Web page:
Gluten Free and Almost Three
How did you know Harper was allergic to gluten? What were the signs? Did you have her tested? Are you sure it’s gluten and not something else?
These are questions I have yielded from more people than I can count. While most of the time people are just curious, oftentimes it’s someone who thinks they know more than you do, about something you are required to know almost everything about. I am by no means an expert, but I educated myself, because when it’s your childs health, you don’t fuck around.
However, these questions are easily answered.
First, I should say that I needed to be gluten-free before I was pregnant with Harper. It is possible I am actually allergic to it as well, I haven’t been tested for the same reason Harper hasn’t, the elimination diet worked for us.
If the engine is running great, you don’t take it for a tune up.
Lets talk about her symptoms.
If you have an infant or young child with celiac disease, he/she is likely to have digestive problems. Common symptoms found in infants and children include:
• Growth problems
• Weight loss
• Chronic diarrhea, which can be bloody
• Abdominal bloating and pain
• Failure to thrive
Harper was just about 8 months old when she started showing symptoms of a gluten allergy, and 13 months old when we first actually made the connection between her symptoms and gluten.
She would have occasional bouts of diarrhea and constipation, with blood in her stools. (Which is absolutely horrifying, at first, we thought could be a dairy allergy.) Massive amounts of bloating, to the point her stomach was so hard, it wouldn’t suck in if we tickled her. I’m talking Santa Clause round. And it took days for the bloating to subside.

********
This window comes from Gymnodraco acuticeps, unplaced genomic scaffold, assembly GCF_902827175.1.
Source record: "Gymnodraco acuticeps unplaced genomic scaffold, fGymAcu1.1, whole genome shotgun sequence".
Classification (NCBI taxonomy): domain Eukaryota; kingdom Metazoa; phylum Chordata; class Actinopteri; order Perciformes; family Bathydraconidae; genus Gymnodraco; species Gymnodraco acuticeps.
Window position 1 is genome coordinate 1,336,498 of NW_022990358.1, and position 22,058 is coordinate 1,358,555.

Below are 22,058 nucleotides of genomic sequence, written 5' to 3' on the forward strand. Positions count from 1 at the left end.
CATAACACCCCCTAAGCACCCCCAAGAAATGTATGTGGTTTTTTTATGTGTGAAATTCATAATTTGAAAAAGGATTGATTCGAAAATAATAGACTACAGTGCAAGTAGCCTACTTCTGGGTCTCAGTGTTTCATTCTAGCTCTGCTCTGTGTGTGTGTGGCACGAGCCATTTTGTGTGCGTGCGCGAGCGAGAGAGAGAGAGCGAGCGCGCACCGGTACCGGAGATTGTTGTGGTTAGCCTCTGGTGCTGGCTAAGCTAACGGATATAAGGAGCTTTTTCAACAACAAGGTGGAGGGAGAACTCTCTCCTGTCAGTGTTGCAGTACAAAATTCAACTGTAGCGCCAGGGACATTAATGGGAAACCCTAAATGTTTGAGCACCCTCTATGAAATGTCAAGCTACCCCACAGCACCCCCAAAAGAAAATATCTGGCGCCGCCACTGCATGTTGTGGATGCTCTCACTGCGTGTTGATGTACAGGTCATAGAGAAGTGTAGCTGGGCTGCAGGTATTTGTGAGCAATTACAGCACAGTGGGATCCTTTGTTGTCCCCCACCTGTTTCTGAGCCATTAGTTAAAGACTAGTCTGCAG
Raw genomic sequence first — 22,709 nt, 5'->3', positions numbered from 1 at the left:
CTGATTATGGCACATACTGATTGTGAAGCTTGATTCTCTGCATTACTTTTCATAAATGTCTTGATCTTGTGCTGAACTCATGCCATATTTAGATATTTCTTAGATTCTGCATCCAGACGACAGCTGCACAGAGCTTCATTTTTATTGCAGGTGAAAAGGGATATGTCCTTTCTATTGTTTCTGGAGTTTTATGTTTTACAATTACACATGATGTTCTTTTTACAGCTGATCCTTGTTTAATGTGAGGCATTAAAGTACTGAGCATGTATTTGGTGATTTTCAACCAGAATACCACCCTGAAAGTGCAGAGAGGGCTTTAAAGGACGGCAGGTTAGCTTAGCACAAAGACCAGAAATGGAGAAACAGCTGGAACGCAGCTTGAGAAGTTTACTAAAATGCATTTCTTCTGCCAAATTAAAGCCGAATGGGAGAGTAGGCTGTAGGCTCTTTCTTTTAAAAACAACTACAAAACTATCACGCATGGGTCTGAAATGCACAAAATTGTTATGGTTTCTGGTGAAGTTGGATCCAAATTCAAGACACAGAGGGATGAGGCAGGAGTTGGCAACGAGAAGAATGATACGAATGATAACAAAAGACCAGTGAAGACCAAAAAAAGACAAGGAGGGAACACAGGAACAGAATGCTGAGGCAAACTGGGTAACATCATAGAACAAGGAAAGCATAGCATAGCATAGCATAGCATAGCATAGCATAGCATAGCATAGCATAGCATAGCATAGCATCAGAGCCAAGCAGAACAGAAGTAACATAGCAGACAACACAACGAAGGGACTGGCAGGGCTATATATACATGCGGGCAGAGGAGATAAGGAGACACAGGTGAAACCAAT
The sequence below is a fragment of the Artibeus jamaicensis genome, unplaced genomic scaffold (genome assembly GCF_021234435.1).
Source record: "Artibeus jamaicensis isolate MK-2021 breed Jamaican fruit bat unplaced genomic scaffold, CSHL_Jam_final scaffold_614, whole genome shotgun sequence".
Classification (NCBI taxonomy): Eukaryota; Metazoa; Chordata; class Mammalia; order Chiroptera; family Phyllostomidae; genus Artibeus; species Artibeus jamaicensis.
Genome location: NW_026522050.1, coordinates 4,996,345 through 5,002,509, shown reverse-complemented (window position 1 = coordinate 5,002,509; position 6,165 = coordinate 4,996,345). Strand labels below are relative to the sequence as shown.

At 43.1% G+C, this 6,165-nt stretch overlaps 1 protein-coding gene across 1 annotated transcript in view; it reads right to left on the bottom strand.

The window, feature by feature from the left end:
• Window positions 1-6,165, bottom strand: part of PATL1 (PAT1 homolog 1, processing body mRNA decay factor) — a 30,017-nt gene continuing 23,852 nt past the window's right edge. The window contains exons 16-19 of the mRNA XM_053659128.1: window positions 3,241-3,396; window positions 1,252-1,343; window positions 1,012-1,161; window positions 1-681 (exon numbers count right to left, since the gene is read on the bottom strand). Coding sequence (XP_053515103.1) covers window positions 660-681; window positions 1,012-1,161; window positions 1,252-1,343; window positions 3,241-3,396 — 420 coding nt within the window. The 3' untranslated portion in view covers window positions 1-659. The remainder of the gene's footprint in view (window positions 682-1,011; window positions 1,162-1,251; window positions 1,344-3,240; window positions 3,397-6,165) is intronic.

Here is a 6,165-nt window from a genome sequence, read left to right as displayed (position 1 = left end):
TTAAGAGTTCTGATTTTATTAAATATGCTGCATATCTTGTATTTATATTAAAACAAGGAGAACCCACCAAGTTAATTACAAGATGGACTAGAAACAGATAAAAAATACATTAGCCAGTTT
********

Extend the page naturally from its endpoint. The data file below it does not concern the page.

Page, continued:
She was all kinds of irritable. All. The. Time.
She was unsteady on her feet, struggled to pay attention, and had a bit of fog brain.
It is difficult to know if she was in any pain or discomfort, or had any headaches; as she was so young when her symptoms started, that we couldn’t exactly ask her. (Now she’ll tell you she’s fine even if she’s profusely bleeding.)
The number one worst symptom for her was the rash and hives. They were awful and almost instantaneous from her consuming gluten. The pictures below were from a trip to a restaurant that had a designated gluten-free menu. By the time we got home, this was how she looked, the bloating came later.
Being a typical “millennial mom” I googled her symptoms, and sure enough, all signs pointed to gluten. Immediately we put her on an elimination diet, and the changes were remarkable.
So we discussed all of this with her pediatrician, and she agreed that so long as the elimination diet worked, testing would be a bit unnecessary, unless she started developing more/worsened symptoms.
So that’s it. Just a simple connect the dots kind of puzzle.
It took months before we were confident we made the right choice, but seeing just how big a change it made on Harper has been worth all the efforts we make to keep her completely gluten-free.
It can be costly, and emotionally taxing when family members just “don’t believe” in gluten allergies or sensitivity.
Gluten allergies are as real as the fields wheat is grown in.
All I know is, H is still a typical almost three-year old little girl.
She loves sandwiches, donuts, meatballs, pasta, and chicken nuggets just as much as the next kid. It’s just that hers happen to be twice the price, but importantly lacking all the stuff that makes her sick.
Her meals need to be planned out in advance and she can’t always (mostly never) have things when we go to parties. Yes, I have to pack snacks and meals when we leave the house, in the very real chance she will be hungry or we will be gone during a meal time.
Being an allergy mom means always being prepared. Whether your child is allergic to eggs, corn, peanuts, dairy, soy, or gluten. We do what we have to do to keep our kids safe; just like every other parent.